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#919: Dominicans accused of large Haitian expulsions (fwd)


Dominicans accused of large  Haitian expulsions
 November 9, 1999  Web posted at: 8:46 PM EST (0146 GMT) 

PORT-AU-PRINCE, Haiti (AP) -- Dominican soldiers have begun massive
expulsions of Haitians there, the director of the Haitian National
Migration  Office said Tuesday.  The deportations started just days
after the Organization of American states  accused the Dominican
government of ill-treating its Haitian population.  Since Friday, about
1,000 Haitians have been expelled across the border  shared by the two
countries on Hispaniola island, Haitian migration director  Carol Joseph
said. In the past, the average weekly expulsions numbered          
about 200, he said.    The Dominican military said it had sent
reinforcements to the border over the  weekend to stop illegal
crossings.  The move follows a critical report released 10 days ago by
the OAS Inter-American Human Rights Commission, criticizing the
Dominican  government for denying citizenship to tens of thousands of
children born in  that country to illegal Haitian immigrants.       
Most of the Haitians expelled in the latest roundups were recruited last
year  to work in the Dominican sugar harvest, Joseph said. They were
accused of  overstaying. A few were Haitians born and raised in the
Dominican Republic who do not  have citizenship papers, he said. He
accused the Dominicans of violating the  migrants' human rights by
denying them time to collect their belongings or  argue their cases
before immigration officials. "It is a lamentable situation," he said.
"The Haitians are summarily expelled  and without prior notification of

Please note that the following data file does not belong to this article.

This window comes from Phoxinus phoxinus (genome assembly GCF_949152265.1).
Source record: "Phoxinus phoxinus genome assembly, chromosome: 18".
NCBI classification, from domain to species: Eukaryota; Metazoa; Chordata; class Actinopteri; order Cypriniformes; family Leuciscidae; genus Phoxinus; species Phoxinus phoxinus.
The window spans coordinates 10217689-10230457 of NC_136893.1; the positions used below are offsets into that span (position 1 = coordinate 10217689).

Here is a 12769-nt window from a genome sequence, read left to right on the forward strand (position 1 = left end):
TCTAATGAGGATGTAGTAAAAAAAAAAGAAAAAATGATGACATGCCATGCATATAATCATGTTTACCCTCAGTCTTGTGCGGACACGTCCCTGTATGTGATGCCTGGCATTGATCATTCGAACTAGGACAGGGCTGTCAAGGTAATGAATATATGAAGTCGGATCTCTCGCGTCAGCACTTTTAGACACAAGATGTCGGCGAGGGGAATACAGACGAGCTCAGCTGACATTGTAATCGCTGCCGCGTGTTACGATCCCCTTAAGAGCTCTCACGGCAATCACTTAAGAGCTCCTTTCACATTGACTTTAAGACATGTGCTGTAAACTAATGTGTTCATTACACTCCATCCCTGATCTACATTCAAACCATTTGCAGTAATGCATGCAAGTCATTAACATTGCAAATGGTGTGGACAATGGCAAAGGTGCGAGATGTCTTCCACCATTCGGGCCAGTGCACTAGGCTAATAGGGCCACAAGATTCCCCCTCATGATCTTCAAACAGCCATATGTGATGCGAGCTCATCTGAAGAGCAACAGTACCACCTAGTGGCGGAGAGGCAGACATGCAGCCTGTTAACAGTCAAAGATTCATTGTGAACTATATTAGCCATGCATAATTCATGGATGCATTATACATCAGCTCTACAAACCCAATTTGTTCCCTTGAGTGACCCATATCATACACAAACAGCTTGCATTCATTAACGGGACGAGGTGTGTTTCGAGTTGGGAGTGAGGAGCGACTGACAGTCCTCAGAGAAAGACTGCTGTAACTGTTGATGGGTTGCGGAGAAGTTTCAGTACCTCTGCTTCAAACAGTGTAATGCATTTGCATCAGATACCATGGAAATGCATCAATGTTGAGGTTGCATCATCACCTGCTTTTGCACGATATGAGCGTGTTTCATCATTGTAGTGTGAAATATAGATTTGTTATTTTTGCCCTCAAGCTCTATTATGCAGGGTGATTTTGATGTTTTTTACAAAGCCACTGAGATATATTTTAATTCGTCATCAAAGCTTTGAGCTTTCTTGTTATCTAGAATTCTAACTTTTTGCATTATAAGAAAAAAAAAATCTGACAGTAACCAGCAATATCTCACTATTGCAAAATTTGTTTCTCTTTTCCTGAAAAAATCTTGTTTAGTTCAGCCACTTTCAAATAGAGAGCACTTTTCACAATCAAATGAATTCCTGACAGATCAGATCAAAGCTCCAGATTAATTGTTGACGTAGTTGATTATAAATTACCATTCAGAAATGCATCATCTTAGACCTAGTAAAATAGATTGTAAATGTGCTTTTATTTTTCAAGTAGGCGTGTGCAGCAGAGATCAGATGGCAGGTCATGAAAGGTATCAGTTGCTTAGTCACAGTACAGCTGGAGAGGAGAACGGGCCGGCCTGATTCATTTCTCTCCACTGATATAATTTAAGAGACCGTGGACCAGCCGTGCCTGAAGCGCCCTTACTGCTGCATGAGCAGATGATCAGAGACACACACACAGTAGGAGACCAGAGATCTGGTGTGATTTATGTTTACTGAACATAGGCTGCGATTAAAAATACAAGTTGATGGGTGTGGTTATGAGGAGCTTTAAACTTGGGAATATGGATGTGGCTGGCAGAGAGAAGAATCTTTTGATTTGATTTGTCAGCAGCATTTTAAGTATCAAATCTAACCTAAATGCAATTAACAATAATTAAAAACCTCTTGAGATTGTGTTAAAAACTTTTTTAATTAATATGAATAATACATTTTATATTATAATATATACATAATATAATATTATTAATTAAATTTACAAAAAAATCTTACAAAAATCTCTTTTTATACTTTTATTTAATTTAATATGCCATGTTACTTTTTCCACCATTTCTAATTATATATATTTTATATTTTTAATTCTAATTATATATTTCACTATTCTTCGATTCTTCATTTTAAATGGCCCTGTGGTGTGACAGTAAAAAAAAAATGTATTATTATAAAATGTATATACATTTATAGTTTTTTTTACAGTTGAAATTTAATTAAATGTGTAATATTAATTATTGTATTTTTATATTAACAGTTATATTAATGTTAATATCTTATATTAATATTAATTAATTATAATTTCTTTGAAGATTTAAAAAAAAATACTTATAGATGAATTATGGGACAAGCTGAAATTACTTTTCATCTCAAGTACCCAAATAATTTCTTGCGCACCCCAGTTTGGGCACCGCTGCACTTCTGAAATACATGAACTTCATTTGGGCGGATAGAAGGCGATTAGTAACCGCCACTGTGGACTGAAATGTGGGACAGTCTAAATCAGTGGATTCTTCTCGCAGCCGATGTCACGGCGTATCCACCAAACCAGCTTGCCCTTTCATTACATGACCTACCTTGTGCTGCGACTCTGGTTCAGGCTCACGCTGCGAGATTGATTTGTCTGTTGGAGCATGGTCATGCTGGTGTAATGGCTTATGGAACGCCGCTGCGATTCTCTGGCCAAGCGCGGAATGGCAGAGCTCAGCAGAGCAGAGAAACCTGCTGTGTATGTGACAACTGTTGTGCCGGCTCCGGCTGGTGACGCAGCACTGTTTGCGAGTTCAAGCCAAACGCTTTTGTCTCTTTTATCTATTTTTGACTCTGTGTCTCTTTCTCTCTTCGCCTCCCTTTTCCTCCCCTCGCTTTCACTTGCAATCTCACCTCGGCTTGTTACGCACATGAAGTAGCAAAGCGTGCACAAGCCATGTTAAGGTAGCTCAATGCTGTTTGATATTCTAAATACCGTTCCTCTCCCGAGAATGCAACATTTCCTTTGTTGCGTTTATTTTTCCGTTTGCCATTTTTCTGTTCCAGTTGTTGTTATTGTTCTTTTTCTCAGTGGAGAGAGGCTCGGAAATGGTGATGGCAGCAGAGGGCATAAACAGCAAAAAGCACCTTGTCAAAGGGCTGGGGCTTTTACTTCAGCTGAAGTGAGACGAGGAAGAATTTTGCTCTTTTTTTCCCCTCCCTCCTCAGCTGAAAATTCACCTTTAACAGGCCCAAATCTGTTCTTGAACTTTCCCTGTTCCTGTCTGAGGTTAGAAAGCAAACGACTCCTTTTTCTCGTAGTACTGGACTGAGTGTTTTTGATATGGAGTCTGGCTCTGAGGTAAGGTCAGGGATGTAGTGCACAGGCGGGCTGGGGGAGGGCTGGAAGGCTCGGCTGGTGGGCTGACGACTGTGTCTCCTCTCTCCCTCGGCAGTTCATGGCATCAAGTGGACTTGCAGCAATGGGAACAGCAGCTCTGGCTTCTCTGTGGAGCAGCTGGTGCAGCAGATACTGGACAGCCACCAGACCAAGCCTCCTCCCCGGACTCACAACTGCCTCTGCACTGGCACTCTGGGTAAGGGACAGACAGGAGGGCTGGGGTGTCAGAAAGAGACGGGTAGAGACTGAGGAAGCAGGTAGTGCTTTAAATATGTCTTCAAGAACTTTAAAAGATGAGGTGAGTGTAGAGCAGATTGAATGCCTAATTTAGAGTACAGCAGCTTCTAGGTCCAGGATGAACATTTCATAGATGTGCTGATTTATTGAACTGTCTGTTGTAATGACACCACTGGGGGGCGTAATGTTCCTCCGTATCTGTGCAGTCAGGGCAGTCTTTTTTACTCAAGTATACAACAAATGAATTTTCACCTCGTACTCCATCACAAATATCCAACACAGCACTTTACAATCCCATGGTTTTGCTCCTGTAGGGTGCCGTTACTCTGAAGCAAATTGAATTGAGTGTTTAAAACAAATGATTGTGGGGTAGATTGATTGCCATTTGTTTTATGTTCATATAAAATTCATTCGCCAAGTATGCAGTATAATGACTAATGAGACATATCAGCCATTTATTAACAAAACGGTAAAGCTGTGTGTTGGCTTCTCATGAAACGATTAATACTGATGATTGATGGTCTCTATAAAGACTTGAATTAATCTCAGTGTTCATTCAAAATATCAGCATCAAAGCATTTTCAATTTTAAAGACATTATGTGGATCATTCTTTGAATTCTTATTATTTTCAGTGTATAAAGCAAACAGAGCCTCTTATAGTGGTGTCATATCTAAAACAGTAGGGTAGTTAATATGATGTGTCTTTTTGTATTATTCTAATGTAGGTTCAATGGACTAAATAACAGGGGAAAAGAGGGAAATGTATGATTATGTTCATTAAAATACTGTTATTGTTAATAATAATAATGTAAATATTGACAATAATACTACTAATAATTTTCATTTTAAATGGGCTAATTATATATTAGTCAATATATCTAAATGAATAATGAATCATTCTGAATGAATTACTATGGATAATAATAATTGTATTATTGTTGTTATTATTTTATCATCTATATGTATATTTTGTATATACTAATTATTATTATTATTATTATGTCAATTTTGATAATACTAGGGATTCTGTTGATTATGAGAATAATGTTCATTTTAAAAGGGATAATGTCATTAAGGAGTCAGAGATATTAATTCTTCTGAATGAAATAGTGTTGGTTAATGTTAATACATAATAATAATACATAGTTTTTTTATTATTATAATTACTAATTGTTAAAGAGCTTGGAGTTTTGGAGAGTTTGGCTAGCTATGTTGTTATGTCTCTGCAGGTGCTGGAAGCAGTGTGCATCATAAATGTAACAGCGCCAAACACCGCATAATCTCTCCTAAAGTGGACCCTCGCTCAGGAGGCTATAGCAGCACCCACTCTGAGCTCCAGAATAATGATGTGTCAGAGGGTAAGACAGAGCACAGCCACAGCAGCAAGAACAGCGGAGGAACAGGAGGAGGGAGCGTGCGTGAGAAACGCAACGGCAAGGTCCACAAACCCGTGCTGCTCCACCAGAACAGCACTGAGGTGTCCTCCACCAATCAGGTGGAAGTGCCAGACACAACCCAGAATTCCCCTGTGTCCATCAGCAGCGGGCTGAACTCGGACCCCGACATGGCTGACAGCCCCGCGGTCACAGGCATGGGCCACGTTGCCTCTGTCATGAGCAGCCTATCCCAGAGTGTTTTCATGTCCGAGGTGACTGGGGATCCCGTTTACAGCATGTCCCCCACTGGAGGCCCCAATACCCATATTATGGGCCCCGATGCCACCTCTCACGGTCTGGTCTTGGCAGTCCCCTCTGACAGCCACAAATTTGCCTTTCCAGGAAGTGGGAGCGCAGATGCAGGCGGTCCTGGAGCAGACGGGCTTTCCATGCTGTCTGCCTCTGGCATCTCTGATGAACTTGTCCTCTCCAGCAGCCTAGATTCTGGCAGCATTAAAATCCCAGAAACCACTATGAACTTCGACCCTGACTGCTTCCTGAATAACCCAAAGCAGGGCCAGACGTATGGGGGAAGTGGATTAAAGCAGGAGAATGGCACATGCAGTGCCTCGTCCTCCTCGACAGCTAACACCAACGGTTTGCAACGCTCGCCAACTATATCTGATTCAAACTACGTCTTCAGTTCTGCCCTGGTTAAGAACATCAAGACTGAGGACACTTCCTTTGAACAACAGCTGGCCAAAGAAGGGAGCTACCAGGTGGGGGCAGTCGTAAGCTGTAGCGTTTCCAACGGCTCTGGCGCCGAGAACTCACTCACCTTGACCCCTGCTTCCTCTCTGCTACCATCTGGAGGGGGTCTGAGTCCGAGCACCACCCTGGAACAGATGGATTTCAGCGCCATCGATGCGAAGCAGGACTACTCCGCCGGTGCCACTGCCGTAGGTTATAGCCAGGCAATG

the Haitian government, in violation of  agreements signed by our two
governments."  But Dominican Immigration Director Danilo Diaz said the
Haitian  government had violated agreements by failing to curb illegal
migrants.  "We still have not received cooperation from the Haitian
government," Diaz  said. "That has been one of our points -- that there
must be better control by  Haitian authorities to ensure that their
nationals are not coming into our territory illegally." Haitian
authorities complain that political confusion and bitter poverty in
that  country has hobbled law-enforcement efforts. Joseph, meanwhile,
said he feared the OAS report had whipped up  anti-Haitian sentiment and
led to the expulsions.  "I fear the worst, that more and more Haitians
will be expelled," he said.  On Monday, about 240 people were expelled
near the border town of Ouanaminthe, about 72 miles (120 kilometers)
northeast of the  Port-au-Prince, the Haitian capital, Joseph said. He
said the rest were expelled at remote, unofficial crossings where the
National Migration Office was unable to control their flow.  Over the
weekend, 300 to 350 were expelled at Anse-a-Pitre, about 48 miles (80
kilometers) southeast of the capital. About 100 were expelled at 
Belladere, about 45 miles (75 kilometers) northwest of the capital.